These writings then, are exactly that. I don’t know how long I will have before I am called from this place, but I want my wife and children to know what I mean when I say, “I want the best for you.” I want them to feel my spirit with them, even if my body cannot. Mostly, I want my immeasurable love for them to be felt eternally as they progress through this life. I love them with every particle of my being and it overwhelms me. I want them to always know that without question. I want to define what “The Best” means to me and the values that make the type of person who lives that kind of life. This is for them, in the hopes that it will give them a map to use, whether I am there to guide them in this life, or the next.

Thursday, June 17, 2010

Life Isn't Fair! Or Unfair...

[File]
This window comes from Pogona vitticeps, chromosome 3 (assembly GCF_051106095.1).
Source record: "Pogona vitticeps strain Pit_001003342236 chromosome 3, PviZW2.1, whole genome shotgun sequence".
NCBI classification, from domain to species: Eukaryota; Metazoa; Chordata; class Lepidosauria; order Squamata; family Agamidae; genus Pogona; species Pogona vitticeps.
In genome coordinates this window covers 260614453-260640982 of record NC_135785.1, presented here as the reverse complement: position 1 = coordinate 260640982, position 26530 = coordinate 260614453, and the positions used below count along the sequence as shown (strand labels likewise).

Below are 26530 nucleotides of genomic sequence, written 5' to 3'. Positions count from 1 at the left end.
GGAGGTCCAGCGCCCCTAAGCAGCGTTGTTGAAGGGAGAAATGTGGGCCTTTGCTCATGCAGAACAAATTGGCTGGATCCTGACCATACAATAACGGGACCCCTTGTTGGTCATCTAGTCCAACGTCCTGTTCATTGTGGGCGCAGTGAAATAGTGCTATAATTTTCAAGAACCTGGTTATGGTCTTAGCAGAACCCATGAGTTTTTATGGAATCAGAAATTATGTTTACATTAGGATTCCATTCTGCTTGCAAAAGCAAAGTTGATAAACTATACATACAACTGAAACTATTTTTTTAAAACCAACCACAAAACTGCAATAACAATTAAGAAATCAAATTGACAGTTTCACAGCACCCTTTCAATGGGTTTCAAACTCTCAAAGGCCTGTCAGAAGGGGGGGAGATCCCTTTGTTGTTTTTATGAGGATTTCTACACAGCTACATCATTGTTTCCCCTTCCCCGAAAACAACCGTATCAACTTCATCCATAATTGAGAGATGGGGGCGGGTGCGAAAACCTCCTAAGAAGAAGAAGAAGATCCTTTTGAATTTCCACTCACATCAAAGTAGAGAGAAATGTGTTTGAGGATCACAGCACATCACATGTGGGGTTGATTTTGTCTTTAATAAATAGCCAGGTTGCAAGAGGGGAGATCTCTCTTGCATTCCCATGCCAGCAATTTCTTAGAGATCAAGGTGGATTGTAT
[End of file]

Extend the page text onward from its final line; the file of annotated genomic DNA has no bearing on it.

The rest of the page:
I usually like to write at night. It is peaceful and serene. My mind is able to wander and pick the places it needs to go. It is meditation to me. Things that active thought gets in the way of. Tonight is like that. I have many things on my mind, but when I try to pick one out, I can’t complete a thought. I think that is exactly where I need to go. I am trying to understand why I have cancer. What lesson am I to learn? What am I to teach? Is it only necessary to be the best example I can be? And since I’m on this soul-searching expedition, is this fair? Why is life decidedly unfair sometimes? I know that better people than I have dealt with far more, but my kids are innocent bystanders in this thing. I know that I believe that life is just life. The good and bad that happen here are not reward or punishment. They are only tests and trials. The judgment is based on how we handle life’s unfairness, not a question of whether we are victim to it or not. All of us will live through tough times. As we battle them, will we choose to look at our feet as we trudge through them? Or will we stride purposely, looking ahead to better times and resolution? I wish I could say I always choose the latter, but unfortunately, we are all more similar than we like to think, and I sometimes trudge through the former. One of the simplest thoughts pertaining to this is, “This, too, shall pass”. This applies to good times and bad. Life rolls on whether we are enjoying it at that moment or not. We are given a finite time here, and we don’t know how long we will get. So, while this too shall pass, remember that it does pass, quickly. If you choose to dwell on unfairness and tough times, you minimize the time spent enjoying what God has given you. When troubles hit, sit down and analyze what you need to learn from the situation. As the lesson becomes clearer, so will the solution. As you see what you need to learn, you can begin to understand why you needed to be in that situation. It becomes part of what makes you who you are, not fair or unfair. It does not mean that it will not hurt. Sometimes you will stride purposely towards a resolution, but not toward better times, with tears streaming down your face. Sometimes what is truly unfair in this life won’t be better times until the next. Cancer is like that. For some, the joy is felt here and we get to celebrate miracles. For others, they have to wait for that joy until the miracle and understanding is found in the next life. What we see here is so limited. It was explained to me once that the big picture is like a giant warehouse, filled with everything. In this life, the lights are off and we have a small flashlight. We can only see what that little spot of light will show us. When you go to heaven, it is like someone turns on the lights and you can see everything. Life is not fair or unfair. It is meant to be a journey filled with ups and downs. Be the person who understands that tough times build you. Feel joy, feel sorrow. Feel anger. But know that what you were meant to feel, is love. Always return to that and you will keep your head up as you stride through life with purpose. Fair or unfair.